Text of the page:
Your Take: Why We Need Net Neutrality

Too many black politicians and front organizations funded by telecommunications companies are working against the interests of African Americans, says the co-founder of ColorOfChange.

James Rucker
James Rucker

President Obama strongly supports net neutrality, and so do most members of the FCC. With so much at stake for black communities, you would expect black leaders and civic organizations to line up in support of an open Internet. Think again.

Many of our nation’s leading civil rights groups — like the NAACP, the National Urban League and LULAC — and influential members of the Congressional Black Caucus have signed on to letters and made statements that have had the effect of supporting AT&T, Verizon and Comcast in their efforts to kill net neutrality. In some cases, the leaders and groups don’t seem to understand the actual issues in play or don’t know how they are being used. In others it seems to be a matter of long-standing relationships or the need to maintain the flow of corporate dollars.

AT&T and Verizon have been in our communities for years. They have provided jobs and have done a great job hiring and promoting black workers. They have provided millions of dollars to community institutions and programs. That has earned them a degree of trust with many organizations that have now gone to bat for them, even though these companies do not have a good record of making sure their core services are affordable or accessible to those with low incomes or in remote areas.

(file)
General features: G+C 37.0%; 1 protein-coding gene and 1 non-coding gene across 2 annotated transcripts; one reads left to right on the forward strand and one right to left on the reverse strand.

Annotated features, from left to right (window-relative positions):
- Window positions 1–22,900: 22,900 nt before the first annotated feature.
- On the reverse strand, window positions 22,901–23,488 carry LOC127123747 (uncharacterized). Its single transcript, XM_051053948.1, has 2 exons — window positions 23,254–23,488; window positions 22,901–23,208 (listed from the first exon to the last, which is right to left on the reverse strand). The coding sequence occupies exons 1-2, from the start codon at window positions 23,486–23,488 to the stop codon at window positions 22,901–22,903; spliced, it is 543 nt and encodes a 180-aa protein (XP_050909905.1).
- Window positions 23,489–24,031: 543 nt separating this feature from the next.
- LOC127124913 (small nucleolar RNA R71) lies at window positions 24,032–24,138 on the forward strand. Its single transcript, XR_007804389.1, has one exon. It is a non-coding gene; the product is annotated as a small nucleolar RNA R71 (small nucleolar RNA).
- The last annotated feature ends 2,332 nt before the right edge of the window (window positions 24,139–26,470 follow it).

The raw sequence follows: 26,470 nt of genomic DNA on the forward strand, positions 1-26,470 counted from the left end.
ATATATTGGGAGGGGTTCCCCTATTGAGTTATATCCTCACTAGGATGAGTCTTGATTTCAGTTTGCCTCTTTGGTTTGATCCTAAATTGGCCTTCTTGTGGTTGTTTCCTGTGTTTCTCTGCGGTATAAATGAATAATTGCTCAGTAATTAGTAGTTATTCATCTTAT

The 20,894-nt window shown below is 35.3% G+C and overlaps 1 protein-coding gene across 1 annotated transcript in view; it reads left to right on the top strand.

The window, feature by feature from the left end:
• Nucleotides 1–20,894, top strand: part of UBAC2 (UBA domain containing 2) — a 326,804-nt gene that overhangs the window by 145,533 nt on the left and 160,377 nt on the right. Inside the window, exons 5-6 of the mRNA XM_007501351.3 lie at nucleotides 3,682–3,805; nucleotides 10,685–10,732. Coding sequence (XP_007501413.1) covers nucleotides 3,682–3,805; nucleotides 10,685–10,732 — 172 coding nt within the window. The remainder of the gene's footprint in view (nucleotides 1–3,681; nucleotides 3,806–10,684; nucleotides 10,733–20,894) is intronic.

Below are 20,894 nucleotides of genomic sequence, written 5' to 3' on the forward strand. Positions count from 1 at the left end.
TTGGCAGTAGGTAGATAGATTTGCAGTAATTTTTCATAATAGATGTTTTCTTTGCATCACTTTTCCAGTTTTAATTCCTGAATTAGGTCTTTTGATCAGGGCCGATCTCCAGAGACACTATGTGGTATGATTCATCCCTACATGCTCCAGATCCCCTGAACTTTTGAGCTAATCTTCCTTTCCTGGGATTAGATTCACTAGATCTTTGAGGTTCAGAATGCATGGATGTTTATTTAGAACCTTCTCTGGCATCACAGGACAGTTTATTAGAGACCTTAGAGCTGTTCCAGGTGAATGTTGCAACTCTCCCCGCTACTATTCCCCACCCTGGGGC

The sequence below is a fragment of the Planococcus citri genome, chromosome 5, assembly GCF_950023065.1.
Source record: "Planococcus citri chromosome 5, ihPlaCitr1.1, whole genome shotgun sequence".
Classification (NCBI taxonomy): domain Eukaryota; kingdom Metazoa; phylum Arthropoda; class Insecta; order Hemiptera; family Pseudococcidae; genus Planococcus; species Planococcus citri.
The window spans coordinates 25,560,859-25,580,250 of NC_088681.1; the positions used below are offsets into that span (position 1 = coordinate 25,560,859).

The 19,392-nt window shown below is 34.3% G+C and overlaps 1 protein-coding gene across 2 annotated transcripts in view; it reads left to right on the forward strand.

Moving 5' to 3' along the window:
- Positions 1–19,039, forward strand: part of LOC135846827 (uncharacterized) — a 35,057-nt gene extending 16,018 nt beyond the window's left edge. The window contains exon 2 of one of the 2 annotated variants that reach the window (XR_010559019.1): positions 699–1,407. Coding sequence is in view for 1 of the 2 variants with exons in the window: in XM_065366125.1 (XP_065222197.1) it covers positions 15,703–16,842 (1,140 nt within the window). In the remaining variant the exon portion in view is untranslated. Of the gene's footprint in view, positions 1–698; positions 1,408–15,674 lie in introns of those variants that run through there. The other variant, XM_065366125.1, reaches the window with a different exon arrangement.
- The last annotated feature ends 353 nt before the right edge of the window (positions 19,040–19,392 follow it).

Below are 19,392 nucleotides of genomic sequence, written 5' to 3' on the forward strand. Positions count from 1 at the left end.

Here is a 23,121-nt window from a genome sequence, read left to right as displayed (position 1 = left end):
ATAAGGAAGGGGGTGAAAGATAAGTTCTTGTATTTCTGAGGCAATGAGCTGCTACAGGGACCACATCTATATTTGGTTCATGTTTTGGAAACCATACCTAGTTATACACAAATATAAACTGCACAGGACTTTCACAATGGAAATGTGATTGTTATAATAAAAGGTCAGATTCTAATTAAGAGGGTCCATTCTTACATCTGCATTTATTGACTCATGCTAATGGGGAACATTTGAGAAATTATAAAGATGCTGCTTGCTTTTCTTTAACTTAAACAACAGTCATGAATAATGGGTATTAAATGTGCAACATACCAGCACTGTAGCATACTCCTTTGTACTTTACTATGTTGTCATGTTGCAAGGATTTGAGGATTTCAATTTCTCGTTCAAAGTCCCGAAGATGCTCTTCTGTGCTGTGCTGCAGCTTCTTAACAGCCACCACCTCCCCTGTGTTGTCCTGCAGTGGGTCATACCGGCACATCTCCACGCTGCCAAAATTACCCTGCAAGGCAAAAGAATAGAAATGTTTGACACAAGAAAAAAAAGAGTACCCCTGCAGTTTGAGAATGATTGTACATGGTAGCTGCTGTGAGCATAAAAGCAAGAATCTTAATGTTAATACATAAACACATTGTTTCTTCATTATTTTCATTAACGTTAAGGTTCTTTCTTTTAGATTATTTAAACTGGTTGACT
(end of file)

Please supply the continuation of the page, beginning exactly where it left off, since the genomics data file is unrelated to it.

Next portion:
AT&T, Verizon and Comcast have also all given generously to political campaigns. In turn, they have received a great deal of support from those members of Congress they’ve backed. In addition, they have contributed millions of dollars to civil rights organizations — with these same organizations signing on to letters that echo the positions of the communications industry.

They’ve even propped up front groups like the Alliance for Digital Equality, Broadband for America and the Internet Innovation Alliance — organizations with no constituency or real membership — to create a chorus of black people and others to make their arguments, with notable figures like former Atlanta Mayor Shirley Franklin and former Rep. Harold Ford lending their brands to the cause.

And these companies have pushed a bogus argument that plays on the reality of the digital divide. They’ve sold the idea that if they have their way and are able to do away with net neutrality, they’ll take the additional profits they make and suddenly invest in our communities where they traditionally haven’t (despite already seeing profit margins as high as 80 percent). It’s a cynical trickle-down argument that defies the basic logic of how businesses operate. Even so, it’s become a talking point for several civil rights advocates and groups.

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